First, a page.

I have my 26 coupe totally apart, body wise to paint and I plan on installing a "Z" head. I have flat top aluminum pistons already and would like info and suggestions on which head might be the best choice. I'm looking for a little more power for the hills. I'm not ready for rear end change yet due to cost. My car is a driver and staying original is not my objective. I know the purist are going to have a field day with this thread so to give you a little more material on my car...I run an alternator, distributor, disc brakes but no water pump. Bob
I like my Z head and have it installed on 2 of my T's. I'm otherwise set up like you.
A friend has a P head and there is no way I can keep up with him! I do not remember if he upgraded his carb.
By the way Bob we have very few flat roads our here so I have the Z head for the same reason you sited.
You will like the quick bolt on improvement of the alum heads, just about the best way to increase power. Am using both, the original 'Z' by Zajicek family, and the newer 'P' by Kevin Prus.
For my motor combo, of cam, stock ignition, and .060 over flat top alum pistons, the 'P' head gives the smoother boost.
The 'Z' has Ford script and its hard to make out when painted that its not a real iron T high head.
The 'P' lacks the Ford script, but in 1927 Ford did away with the script on the high head, so it is perfect for my '27 touring
'Z' alum head compared to stock iron T head
'P' head, very similar to 'Z' but is CNC machined in the chamber, unlike the cast finish of the 'Z', then processed with a vacuum injected polymer to seal any porous portions of the alum die casting, rather neat special addition offered only on the Prus head. And the Prus head is also offered in iron for a bit more $.
Dan, Is the 8;1 compression ratio head Lang's offers the "P" Prus head?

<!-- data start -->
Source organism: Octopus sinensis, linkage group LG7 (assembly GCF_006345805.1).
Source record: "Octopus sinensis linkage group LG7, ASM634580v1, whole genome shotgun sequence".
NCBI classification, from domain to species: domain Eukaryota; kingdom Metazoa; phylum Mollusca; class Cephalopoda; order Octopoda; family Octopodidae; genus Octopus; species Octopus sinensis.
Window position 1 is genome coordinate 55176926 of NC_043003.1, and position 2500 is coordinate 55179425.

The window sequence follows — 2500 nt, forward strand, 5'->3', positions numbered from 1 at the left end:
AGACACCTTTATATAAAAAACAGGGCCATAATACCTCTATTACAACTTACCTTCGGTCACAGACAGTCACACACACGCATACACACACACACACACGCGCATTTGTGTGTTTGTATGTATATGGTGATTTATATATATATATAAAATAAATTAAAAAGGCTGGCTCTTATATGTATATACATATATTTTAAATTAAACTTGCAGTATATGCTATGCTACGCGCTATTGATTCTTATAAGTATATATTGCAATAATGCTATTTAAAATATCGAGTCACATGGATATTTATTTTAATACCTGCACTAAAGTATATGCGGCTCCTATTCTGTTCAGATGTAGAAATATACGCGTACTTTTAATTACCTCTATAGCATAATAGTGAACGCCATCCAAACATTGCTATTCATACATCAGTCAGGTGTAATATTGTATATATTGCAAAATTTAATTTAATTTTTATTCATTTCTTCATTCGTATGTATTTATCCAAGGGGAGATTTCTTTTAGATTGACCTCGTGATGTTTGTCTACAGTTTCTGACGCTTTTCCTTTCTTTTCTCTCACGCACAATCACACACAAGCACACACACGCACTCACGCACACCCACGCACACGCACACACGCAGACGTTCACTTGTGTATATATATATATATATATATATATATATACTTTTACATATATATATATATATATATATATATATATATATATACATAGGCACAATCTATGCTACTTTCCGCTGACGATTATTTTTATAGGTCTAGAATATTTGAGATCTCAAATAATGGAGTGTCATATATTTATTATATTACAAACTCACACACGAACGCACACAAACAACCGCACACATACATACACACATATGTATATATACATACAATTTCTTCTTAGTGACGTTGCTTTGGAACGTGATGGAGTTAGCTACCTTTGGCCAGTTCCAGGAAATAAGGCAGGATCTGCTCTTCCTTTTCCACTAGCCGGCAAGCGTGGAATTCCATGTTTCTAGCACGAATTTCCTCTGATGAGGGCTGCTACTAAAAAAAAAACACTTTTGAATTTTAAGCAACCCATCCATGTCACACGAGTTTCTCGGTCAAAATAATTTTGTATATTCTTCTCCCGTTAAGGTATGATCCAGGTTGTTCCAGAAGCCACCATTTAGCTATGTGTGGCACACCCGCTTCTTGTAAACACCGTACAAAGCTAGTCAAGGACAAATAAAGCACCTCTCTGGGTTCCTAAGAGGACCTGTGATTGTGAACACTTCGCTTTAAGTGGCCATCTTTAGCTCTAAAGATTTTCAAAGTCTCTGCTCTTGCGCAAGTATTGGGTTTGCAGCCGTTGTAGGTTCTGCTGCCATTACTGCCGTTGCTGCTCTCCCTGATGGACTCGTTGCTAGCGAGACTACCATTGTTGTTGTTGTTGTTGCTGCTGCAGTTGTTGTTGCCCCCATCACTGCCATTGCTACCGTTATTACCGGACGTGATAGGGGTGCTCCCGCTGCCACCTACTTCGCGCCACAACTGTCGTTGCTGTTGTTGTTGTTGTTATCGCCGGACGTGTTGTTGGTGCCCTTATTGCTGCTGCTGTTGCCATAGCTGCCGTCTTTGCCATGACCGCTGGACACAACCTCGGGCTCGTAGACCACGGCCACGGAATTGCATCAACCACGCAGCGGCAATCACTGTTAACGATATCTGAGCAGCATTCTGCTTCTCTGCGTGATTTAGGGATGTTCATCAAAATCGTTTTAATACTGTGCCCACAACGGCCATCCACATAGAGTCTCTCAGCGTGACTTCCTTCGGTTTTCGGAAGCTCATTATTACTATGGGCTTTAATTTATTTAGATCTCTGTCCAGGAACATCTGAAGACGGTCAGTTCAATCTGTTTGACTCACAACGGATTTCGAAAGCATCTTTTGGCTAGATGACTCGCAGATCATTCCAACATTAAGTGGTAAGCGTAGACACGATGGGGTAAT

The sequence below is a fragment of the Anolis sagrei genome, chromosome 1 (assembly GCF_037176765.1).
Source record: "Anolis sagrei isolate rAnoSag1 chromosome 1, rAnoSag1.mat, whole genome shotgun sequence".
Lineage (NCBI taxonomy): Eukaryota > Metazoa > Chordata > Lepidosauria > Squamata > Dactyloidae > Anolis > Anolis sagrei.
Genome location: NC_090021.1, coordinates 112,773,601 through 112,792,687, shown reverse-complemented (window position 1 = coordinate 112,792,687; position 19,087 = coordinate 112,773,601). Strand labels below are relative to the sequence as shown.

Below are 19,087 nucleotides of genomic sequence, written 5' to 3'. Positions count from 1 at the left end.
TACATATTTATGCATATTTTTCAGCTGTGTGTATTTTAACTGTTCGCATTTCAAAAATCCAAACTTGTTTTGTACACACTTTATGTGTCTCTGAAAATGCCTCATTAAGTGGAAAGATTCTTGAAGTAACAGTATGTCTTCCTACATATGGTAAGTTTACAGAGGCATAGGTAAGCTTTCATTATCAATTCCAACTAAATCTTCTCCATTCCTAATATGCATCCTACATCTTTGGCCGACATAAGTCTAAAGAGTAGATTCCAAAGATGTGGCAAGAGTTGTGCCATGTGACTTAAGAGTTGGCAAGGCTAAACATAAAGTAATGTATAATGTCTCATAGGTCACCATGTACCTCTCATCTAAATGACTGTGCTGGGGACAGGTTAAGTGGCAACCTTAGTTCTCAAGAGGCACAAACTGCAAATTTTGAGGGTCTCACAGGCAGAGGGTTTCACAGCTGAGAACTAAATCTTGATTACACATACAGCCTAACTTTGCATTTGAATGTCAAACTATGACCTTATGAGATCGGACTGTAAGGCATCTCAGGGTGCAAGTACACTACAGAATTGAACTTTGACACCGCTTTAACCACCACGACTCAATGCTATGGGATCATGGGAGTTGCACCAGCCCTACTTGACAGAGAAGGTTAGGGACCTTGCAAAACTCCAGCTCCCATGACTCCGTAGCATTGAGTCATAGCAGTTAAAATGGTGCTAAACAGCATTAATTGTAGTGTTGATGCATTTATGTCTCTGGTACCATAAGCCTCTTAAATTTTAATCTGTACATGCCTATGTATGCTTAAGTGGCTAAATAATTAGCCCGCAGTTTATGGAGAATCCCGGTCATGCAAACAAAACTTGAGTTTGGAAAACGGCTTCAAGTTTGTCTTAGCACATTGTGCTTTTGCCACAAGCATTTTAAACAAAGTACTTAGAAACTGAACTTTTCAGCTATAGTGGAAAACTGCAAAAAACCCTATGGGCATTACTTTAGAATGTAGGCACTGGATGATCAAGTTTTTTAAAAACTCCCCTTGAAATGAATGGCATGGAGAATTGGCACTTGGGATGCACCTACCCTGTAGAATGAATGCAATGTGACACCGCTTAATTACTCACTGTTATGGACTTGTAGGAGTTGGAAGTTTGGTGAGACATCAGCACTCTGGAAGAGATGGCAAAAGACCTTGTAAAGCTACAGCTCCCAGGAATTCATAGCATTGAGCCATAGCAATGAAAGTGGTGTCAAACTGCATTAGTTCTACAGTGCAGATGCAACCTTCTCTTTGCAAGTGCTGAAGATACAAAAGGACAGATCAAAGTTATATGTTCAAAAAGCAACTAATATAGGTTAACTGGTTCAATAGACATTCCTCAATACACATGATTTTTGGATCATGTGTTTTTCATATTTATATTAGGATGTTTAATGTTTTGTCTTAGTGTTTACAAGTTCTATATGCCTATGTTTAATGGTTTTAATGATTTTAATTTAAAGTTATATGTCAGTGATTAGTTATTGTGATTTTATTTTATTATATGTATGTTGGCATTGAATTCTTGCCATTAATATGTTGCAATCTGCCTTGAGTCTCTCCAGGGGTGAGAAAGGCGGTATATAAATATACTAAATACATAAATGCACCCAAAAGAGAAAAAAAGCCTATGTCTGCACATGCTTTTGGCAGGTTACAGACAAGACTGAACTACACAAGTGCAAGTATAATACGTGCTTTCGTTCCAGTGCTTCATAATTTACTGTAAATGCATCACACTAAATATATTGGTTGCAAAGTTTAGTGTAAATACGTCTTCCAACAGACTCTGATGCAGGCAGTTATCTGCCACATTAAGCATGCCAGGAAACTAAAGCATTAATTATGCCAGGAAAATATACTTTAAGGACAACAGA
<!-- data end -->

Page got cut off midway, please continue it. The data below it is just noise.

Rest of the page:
If you look real close (with glasses for me ) you can make out that cast "P" on the water outlet neck on Lang's p/n 3001HP.
(jumping in for Dan here)
Yes, the Prus head is being advertised as 8:1 but is actually about the same 5:1 ratio as the Z head, so it's safe for splash lubed babbitt
A test with both heads on the same engine showed about the same low speed improvement, but two more horses at the top end for the Prus. (26 vs 28 hp)
Dan, do you use the Prus head that takes the original style plugs, or the 14mm type? I read that the 14mm type gives you more to choose from for a heat range, but i would prefer using the stock X plug.
I don't think the Prus is offered with anything else than modern 14mm plugs?
With the Z you have a choice.
I suppose a Prus head can be rethreaded for 1/2" plugs should anybody want to, but I'm very pleased with the modern plugs Kevin Prus suggests, Champion #120, haven't had to remove them at all since I started using my Prus head some 1500 miles ago, and with old style plug wire connectors they don't stick out as much
Roger, i didn't think so either because when i inquired about a cast iron head Prus said that there was enough material to drill and retap for a standard plug. But i did find this one at Lang's that says it takes a standard plug, go figure.
Yes, Prus makes both, std. 1/2 pipe or 14mm, your /choice. Lang's pn 3001HP and 3001HP-14
Just using regular Champion 25's, seems just fine for my set-up, stock ignition. But if need to change, have lots of X's and other 1/2" plugs...no metric in my Model T's
Ok, I had a mail conversation with Prus back when he started production a few years ago, he only had 14mm back then. Nice to know there are options now.
I run a Z head with ½" plug holes and adapters for 14 mm plugs. I suggest this for anyone not in need of original looking plugs. You get the advantage of the less costly, more readily available, modern plugs.